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I am trying to get a better understanding of the context in which MySQL interprets wildcards, especially the _ underscore wildcard, which matches exactly one character. For example, it is a common practice to use snake case in naming databases and tables (e.g. my_sample_database and my_table) and in that context MYSQL does not treat the _ underscore character as a wildcard.


We create table named my_table and populate it as follows:

CREATE TABLE my_table
(
  id INT UNSIGNED NOT NULL AUTO_INCREMENT,
  name CHAR(40) NOT NULL DEFAULT '',
  age INT NOT NULL DEFAULT 0,
  PRIMARY KEY(id)
);

INSERT INTO my_table(name, age) VALUES('William', 25);

We create table named my0table and populate it as follows:

CREATE TABLE my0table
(
  id INT UNSIGNED NOT NULL AUTO_INCREMENT,
  name CHAR(40) NOT NULL DEFAULT '',
  age INT NOT NULL DEFAULT 0,
  PRIMARY KEY(id)
);

INSERT INTO my0table(name, age) VALUES('Bart', 15);

Sample database has two tables:

mysql> SHOW TABLES;
+------------------------------+
| Tables_in_my_sample_database |
+------------------------------+
| my0table                     |
| my_table                     |
+------------------------------+
2 rows in set (0.00 sec)

We execute the select statement and the DB gives unambiguous results:

mysql> SELECT * FROM my_table;
+----+---------+-----+
| id | name    | age |
+----+---------+-----+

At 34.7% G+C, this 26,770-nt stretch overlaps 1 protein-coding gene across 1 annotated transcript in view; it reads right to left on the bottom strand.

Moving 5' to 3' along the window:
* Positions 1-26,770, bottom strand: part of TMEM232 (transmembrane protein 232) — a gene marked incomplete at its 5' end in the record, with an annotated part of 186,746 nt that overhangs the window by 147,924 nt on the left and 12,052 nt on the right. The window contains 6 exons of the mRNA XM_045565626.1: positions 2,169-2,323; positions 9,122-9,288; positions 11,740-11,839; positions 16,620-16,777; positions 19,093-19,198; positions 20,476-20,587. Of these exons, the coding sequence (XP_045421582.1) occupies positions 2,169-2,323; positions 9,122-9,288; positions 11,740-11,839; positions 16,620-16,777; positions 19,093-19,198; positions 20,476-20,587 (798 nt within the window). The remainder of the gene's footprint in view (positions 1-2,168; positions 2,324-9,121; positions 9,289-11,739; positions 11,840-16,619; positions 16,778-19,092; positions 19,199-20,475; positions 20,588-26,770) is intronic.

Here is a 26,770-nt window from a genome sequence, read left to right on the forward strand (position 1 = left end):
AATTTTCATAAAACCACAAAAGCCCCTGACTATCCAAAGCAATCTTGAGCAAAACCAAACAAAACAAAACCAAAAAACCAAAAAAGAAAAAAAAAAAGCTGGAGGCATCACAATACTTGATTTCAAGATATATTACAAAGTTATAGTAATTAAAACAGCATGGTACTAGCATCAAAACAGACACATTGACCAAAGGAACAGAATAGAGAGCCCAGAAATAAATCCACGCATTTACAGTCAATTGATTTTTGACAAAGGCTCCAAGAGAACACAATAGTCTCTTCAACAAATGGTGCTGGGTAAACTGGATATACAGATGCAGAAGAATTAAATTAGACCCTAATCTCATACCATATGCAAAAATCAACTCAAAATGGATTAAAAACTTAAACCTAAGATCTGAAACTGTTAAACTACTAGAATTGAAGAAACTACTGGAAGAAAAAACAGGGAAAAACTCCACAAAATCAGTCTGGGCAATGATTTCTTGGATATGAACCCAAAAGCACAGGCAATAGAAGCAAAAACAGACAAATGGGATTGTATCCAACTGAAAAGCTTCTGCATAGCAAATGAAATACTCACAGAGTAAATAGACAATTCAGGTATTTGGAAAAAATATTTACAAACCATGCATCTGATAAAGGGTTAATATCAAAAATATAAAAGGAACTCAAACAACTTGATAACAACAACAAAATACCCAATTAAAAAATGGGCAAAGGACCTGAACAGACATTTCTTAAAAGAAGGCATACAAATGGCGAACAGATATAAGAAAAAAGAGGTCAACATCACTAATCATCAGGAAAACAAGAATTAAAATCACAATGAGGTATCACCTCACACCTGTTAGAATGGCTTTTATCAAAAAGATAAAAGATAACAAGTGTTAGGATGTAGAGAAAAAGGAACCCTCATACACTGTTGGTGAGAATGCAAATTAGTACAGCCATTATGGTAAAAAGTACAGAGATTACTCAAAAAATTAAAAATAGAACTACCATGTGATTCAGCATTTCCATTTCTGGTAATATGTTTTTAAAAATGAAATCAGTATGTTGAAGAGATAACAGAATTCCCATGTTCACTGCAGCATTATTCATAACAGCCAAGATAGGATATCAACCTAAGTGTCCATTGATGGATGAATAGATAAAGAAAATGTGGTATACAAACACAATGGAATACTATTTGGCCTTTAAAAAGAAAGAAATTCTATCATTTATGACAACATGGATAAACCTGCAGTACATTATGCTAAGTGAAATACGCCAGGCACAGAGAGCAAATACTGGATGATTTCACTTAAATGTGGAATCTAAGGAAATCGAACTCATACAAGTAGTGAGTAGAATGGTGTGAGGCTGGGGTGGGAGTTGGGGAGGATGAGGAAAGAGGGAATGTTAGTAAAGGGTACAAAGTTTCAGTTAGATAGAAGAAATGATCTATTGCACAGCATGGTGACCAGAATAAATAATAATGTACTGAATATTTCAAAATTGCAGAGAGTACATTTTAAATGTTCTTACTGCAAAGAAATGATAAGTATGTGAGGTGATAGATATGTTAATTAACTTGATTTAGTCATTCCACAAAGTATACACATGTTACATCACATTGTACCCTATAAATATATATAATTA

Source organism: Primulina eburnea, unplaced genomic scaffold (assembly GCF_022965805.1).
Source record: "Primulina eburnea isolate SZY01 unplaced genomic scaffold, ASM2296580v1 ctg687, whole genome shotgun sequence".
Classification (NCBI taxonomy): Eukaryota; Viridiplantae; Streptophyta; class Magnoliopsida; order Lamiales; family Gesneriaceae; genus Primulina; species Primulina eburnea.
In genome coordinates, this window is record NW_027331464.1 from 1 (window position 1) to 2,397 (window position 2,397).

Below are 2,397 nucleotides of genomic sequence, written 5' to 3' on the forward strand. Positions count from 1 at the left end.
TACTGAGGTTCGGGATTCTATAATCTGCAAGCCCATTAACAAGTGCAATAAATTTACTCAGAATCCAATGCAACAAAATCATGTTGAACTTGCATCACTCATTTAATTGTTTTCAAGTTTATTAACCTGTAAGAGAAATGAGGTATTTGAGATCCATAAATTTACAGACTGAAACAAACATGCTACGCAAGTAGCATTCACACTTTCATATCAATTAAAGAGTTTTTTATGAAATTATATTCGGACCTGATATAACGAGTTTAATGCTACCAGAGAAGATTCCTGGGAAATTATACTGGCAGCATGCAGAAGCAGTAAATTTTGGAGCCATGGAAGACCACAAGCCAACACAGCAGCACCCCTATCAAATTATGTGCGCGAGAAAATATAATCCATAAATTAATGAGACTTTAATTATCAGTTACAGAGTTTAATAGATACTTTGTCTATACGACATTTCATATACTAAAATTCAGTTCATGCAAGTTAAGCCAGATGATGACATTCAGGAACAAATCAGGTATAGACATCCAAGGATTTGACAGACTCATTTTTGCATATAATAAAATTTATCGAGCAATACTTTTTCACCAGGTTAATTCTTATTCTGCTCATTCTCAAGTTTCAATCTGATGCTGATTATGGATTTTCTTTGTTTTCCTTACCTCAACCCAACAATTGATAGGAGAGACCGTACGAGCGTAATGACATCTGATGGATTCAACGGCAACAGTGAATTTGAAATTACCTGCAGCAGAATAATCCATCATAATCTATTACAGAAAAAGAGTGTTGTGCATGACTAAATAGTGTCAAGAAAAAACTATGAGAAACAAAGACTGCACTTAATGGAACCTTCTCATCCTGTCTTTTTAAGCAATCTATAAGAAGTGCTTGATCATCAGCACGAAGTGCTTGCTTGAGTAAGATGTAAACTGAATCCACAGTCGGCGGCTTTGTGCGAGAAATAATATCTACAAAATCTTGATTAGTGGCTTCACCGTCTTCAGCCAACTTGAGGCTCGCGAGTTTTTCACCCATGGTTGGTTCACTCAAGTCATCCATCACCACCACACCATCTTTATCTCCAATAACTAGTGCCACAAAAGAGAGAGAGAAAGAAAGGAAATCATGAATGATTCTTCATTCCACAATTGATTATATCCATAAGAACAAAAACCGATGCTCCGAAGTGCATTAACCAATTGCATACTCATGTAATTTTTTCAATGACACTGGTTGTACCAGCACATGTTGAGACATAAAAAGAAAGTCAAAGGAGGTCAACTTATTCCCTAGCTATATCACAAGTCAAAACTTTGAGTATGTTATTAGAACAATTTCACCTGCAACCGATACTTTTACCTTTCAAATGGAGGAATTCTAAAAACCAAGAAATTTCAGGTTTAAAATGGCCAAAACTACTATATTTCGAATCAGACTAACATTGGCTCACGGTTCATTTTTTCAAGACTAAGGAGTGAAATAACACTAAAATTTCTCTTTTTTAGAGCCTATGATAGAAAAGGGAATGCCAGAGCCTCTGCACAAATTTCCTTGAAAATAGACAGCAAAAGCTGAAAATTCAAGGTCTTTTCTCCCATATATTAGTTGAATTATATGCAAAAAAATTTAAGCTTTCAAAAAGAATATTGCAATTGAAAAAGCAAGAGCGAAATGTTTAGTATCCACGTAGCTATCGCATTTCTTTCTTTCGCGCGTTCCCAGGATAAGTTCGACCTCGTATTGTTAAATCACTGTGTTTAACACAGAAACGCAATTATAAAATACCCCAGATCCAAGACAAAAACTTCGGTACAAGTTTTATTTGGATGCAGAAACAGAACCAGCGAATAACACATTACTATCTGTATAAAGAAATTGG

|  1 | William |  25 |
+----+---------+-----+
1 row in set (0.01 sec)

mysql> SELECT * FROM my0table;
+----+------+-----+
| id | name | age |
+----+------+-----+
|  1 | Bart |  15 |
+----+------+-----+
1 row in set (0.00 sec)
5
  • unambiguous how`? – nbk Jan 12 at 18:12
  • @nbk my_table is not confused for my0table – Sandeep Jan 12 at 18:34
  • You insertWilliam 25 ijn my_table and your select shows that row and you insert Bart in my0table and the select shiws that result, so what is your problem exactly – nbk Jan 12 at 18:47
  • 1
    Object names are never expected to be wildcards. Wildcards are only expected in the context of pattern-matching operators, such as LIKE. – mustaccio Jan 12 at 19:02
  • It's really very simple - the _ (underscore character) is permitted as a character for a table name AND/OR a field_name - it's only when it appears as DATA, i.e. in a field that you have to escape it for searching - see here. – Vérace Jan 12 at 19:06
2

As you can see underscore is a wildcard in a LIKE comparison.

If you want the underscore recognizes you need to escape it with \ ´

But this is basic sql and nothing strange.

Finally it is good practise not to use wildcards reseved words in table names or column names, so you don't get confused and of course all others

SELECT table_name FROM information_schema.tables
WHERE table_name Like 'my_table'
| TABLE_NAME |
| :--------- |
| my_table   |
| my0table   |
SELECT table_name FROM information_schema.tables
WHERE table_name Like 'my\_table'
| TABLE_NAME |
| :--------- |
| my_table   |

db<>fiddle here

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